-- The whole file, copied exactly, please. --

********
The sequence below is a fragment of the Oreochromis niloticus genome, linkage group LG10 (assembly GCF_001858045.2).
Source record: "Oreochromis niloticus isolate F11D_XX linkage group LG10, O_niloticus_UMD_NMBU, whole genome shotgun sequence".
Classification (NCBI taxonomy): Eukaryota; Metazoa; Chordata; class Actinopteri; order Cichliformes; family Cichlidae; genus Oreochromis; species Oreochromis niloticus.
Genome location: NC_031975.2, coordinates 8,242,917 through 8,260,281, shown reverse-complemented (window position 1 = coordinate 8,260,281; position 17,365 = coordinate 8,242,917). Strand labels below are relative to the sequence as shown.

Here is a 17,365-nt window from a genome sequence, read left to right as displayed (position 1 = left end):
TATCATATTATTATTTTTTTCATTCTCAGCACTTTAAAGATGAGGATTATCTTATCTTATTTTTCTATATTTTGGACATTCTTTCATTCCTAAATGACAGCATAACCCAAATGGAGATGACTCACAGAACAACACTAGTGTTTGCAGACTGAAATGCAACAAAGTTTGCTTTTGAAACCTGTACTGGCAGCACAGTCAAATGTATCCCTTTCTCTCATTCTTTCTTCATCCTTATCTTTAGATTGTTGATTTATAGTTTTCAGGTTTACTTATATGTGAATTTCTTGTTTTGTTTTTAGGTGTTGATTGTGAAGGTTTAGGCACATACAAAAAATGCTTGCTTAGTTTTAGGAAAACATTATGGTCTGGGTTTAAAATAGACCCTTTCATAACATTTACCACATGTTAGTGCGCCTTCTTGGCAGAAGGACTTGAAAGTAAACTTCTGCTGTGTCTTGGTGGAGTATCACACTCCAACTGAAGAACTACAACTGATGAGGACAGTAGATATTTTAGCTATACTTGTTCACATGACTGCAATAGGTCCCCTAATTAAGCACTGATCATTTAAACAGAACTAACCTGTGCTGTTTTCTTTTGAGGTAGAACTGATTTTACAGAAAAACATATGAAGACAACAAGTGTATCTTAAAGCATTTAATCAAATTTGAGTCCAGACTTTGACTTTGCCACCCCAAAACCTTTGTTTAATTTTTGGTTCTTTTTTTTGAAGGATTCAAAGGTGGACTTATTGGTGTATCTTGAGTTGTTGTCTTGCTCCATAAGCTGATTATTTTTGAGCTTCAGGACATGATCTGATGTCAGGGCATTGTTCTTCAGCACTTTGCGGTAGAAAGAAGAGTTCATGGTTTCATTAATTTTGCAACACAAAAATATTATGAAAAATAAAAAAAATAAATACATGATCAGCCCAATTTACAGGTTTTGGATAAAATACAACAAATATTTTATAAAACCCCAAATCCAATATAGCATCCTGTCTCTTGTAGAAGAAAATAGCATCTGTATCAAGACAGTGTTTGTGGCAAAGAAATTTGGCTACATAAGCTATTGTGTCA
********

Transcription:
The sequence below is a fragment of the Oreochromis niloticus genome, linkage group LG10 (assembly GCF_001858045.2).
Source record: "Oreochromis niloticus isolate F11D_XX linkage group LG10, O_niloticus_UMD_NMBU, whole genome shotgun sequence".
Classification (NCBI taxonomy): Eukaryota; Metazoa; Chordata; class Actinopteri; order Cichliformes; family Cichlidae; genus Oreochromis; species Oreochromis niloticus.
Genome location: NC_031975.2, coordinates 8,242,917 through 8,260,281, shown reverse-complemented (window position 1 = coordinate 8,260,281; position 17,365 = coordinate 8,242,917). Strand labels below are relative to the sequence as shown.

Here is a 17,365-nt window from a genome sequence, read left to right as displayed (position 1 = left end):
TATCATATTATTATTTTTTTCATTCTCAGCACTTTAAAGATGAGGATTATCTTATCTTATTTTTCTATATTTTGGACATTCTTTCATTCCTAAATGACAGCATAACCCAAATGGAGATGACTCACAGAACAACACTAGTGTTTGCAGACTGAAATGCAACAAAGTTTGCTTTTGAAACCTGTACTGGCAGCACAGTCAAATGTATCCCTTTCTCTCATTCTTTCTTCATCCTTATCTTTAGATTGTTGATTTATAGTTTTCAGGTTTACTTATATGTGAATTTCTTGTTTTGTTTTTAGGTGTTGATTGTGAAGGTTTAGGCACATACAAAAAATGCTTGCTTAGTTTTAGGAAAACATTATGGTCTGGGTTTAAAATAGACCCTTTCATAACATTTACCACATGTTAGTGCGCCTTCTTGGCAGAAGGACTTGAAAGTAAACTTCTGCTGTGTCTTGGTGGAGTATCACACTCCAACTGAAGAACTACAACTGATGAGGACAGTAGATATTTTAGCTATACTTGTTCACATGACTGCAATAGGTCCCCTAATTAAGCACTGATCATTTAAACAGAACTAACCTGTGCTGTTTTCTTTTGAGGTAGAACTGATTTTACAGAAAAACATATGAAGACAACAAGTGTATCTTAAAGCATTTAATCAAATTTGAGTCCAGACTTTGACTTTGCCACCCCAAAACCTTTGTTTAATTTTTGGTTCTTTTTTTTGAAGGATTCAAAGGTGGACTTATTGGTGTATCTTGAGTTGTTGTCTTGCTCCATAAGCTGATTATTTTTGAGCTTCAGGACATGATCTGATGTCAGGGCATTGTTCTTCAGCACTTTGCGGTAGAAAGAAGAGTTCATGGTTTCATTAATTTTGCAACACAAAAATATTATGAAAAATAAAAAAAATAAATACATGATCAGCCCAATTTACAGGTTTTGGATAAAATACAACAAATATTTTATAAAACCCCAAATCCAATATAGCATCCTGTCTCTTGTAGAAGAAAATAGCATCTGTATCAAGACAGTGTTTGTGGCAAAGAAATTTGGCTACATAAGCTATTGTGTCA